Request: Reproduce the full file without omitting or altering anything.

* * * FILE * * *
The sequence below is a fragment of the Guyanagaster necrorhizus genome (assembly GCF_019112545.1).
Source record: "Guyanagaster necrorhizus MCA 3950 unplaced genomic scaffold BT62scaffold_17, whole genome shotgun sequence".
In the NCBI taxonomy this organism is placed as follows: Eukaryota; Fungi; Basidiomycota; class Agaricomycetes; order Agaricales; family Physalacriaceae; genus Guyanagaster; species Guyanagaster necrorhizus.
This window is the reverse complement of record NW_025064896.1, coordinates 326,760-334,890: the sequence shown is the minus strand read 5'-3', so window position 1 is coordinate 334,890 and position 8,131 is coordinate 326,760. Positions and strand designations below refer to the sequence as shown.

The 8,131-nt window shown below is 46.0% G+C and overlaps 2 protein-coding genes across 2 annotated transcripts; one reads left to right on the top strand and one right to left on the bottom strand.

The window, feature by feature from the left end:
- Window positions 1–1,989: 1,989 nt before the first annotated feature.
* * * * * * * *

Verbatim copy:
The sequence below is a fragment of the Guyanagaster necrorhizus genome (assembly GCF_019112545.1).
Source record: "Guyanagaster necrorhizus MCA 3950 unplaced genomic scaffold BT62scaffold_17, whole genome shotgun sequence".
In the NCBI taxonomy this organism is placed as follows: Eukaryota; Fungi; Basidiomycota; class Agaricomycetes; order Agaricales; family Physalacriaceae; genus Guyanagaster; species Guyanagaster necrorhizus.
This window is the reverse complement of record NW_025064896.1, coordinates 326,760-334,890: the sequence shown is the minus strand read 5'-3', so window position 1 is coordinate 334,890 and position 8,131 is coordinate 326,760. Positions and strand designations below refer to the sequence as shown.

The 8,131-nt window shown below is 46.0% G+C and overlaps 2 protein-coding genes across 2 annotated transcripts; one reads left to right on the top strand and one right to left on the bottom strand.

The window, feature by feature from the left end:
- Window positions 1–1,989: 1,989 nt before the first annotated feature.